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Bobbijo6681

Oat- Oatmeal Yes/No

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I was diagnosed on Tuesday and have been on a roller coaster ride every since, and have not been to see a dietician yet to work on making all of the dietary changes that I will have to make. I am cutting out everything that I know of so far, but as I read on here I know that there is lots more that I will be learning in the coming weeks/months/years probably. My doctor told me to do my own research online until he can get me to see a dietician, as that would provide a lot of information for me. However I have found various reports on Oats-Oatmeal. Some websites say "NO WAY" others say "OK" as long as they are processed in a gluten-free facillity. I haven't had time to read everything on here yet, so if this is a repeat question I apologize, but what is the true thinking on oats? I am trying to find something that I can eat quickly in the am for breakfast. I am not a morning eater and wake up barely in time to get to work as scheduled, so making something at home will be difficult. I thought that if I could eat oatmeal I could easily make that at work when I am ready to eat.

I never realized how much I relied on "convenience" foods until I started looking at and reading labels. I feel like I am going to starve to death by the time I find something I can eat.

HELP!!!

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I'm afraid there isn't an easy one-size-fits-all answer for this one.

Most commercial oats have been tested (independently) and shown to be contaminated with gluten, at levels above anything anyone considers possibly safe. (We're talking microscopic amounts here.) But, as you note, there are "certified gluten free" oats available.

However, the primary oat protein (avenin) is similar to the wheat protein (gliadin). Due to this, approximately 10% of celiacs react to pure oats (avenin) with the same internal reaction as they do to wheat (gliadin). So, for 10% of celiacs, oats are just as bad as wheat.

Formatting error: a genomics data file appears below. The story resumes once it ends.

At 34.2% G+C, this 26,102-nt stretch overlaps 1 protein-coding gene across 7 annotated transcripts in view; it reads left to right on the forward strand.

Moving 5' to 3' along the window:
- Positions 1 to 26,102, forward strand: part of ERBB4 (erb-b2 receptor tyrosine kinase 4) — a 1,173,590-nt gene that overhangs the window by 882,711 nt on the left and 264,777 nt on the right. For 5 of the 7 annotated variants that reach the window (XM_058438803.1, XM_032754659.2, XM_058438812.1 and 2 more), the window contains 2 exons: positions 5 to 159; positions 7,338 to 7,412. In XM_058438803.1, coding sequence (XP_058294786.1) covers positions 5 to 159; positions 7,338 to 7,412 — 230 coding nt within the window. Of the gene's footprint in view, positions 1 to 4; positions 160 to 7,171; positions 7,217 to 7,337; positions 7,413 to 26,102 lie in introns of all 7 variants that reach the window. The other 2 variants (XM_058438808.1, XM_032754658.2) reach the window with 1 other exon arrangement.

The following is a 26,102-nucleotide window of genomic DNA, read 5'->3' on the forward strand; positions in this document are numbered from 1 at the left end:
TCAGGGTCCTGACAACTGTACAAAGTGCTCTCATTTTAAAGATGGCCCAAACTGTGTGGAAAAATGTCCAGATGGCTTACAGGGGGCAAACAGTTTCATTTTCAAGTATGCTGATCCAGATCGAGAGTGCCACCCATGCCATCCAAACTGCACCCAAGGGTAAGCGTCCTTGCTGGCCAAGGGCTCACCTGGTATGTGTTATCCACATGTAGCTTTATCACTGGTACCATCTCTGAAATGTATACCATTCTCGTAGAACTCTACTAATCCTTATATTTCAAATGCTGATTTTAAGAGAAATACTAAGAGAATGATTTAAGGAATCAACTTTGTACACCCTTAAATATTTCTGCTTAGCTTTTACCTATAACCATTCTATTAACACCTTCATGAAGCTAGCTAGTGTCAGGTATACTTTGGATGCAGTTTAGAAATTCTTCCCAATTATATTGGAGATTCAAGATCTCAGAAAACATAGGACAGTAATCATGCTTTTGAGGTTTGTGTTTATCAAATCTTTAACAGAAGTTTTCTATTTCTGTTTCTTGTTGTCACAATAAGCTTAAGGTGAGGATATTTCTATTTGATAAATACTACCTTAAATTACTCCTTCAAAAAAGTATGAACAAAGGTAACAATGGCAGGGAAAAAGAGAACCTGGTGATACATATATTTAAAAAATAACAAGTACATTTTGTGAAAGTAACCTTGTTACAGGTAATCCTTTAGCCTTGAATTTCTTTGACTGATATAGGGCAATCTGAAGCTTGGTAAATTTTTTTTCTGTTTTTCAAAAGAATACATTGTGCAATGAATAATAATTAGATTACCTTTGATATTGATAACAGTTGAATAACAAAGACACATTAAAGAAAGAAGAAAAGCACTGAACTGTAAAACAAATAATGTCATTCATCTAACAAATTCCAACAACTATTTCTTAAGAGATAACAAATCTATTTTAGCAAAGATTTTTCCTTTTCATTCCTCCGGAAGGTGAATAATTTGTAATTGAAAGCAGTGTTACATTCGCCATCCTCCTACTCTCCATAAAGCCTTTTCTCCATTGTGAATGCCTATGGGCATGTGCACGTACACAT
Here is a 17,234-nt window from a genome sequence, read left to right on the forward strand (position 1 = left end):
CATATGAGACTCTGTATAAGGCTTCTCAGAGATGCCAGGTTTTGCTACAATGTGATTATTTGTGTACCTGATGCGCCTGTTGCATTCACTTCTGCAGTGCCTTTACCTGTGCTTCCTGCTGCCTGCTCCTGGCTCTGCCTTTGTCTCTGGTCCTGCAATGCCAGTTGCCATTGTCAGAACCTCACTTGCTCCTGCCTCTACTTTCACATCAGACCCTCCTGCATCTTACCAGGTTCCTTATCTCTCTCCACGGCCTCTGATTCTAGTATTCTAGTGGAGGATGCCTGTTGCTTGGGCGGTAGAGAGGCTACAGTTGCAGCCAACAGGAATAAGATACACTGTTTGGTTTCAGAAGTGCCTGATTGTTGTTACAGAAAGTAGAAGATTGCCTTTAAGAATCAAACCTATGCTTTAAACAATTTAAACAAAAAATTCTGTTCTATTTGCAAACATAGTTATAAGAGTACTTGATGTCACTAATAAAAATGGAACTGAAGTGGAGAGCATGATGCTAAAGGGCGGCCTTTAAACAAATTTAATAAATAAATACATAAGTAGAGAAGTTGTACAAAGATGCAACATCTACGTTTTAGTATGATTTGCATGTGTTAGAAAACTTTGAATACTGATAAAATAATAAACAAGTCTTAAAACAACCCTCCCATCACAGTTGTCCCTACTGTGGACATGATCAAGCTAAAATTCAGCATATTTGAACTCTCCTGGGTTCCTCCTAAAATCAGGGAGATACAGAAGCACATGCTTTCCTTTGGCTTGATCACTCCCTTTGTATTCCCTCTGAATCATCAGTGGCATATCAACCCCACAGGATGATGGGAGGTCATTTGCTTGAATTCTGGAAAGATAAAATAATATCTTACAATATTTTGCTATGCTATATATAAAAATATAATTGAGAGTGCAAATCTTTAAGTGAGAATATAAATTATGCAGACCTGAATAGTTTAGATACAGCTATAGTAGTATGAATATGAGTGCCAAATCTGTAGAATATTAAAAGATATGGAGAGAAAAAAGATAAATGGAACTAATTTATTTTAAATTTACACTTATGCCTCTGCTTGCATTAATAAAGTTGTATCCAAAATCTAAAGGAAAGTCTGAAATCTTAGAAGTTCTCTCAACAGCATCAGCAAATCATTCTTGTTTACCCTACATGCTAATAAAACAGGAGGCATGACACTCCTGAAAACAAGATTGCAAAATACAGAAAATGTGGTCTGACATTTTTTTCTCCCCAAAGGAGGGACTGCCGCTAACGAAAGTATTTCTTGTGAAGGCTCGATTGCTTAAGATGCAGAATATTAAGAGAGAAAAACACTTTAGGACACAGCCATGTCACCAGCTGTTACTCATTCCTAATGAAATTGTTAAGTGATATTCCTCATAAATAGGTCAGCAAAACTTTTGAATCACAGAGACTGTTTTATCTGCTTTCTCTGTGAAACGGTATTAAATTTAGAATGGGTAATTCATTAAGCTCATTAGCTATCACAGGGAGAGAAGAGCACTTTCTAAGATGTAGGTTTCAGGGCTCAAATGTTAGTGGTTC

There is no objective test for this, unfortunately. And you have to decide if you want to do your own dietary testing with it.

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I'd say you won't be able to tell until your small intestine are at least partially healed. I just added certified gluten-free oats into my diet in SMALL amounts and I've been gluten-free a bit less than three years. So far, so good.

There are other hot breakfast cereals that are very tasty. Just google hot gluten-free breakfast cereal.

Remember, fresh meats, vegetables and fruits are all gluten-free naturally. It's a good idea to eat a simply as you can for a while.

You'll get the hang of it!

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Yep . . . you are going to just have to try it to find out. We were told to wait at least 6 months and to make sure it was gluten-free oatmeal by my daughter's GI.

Items that you can take with you:

yogurt

hard boiled eggs

somebody just posted a recipe for a nutrigrain type bar but I haven't tried it (and it may have called for oats, don't remember)

cereal - I actually prefer to eat my cereal dry and drink milk with it . . . I just can't stand even just barely soft/soggy cereal (It's a texture thing)

apples with peanut butter

we freeze our left over pancakes for quick heatups in the microwave (at home or at work)

make a batch of muffins and freeze most of them for a "grab as needed"

Also, think out of the box . . . you don't have to eat breakfast foods for breakfast.

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Try buckwheat. It makes a great hot cereal (and is not 'wheat' despite the name). I'd suggest until you get a handle on some of the basics and are more comfortable with learning your healthy(ier) body's responses that you stay away from oats for the time being.

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Thanks Everyone for your thoughts...I can see this is going to be much harder than I first thought. I honestly figured "oh I just can't eat bread-pasta," boy was I sadly mistaken...Definately not that easy. It will just take time, and practice. I am sure I will get it figured out. I know that I want to feel better so I have to make some changes thats for sure.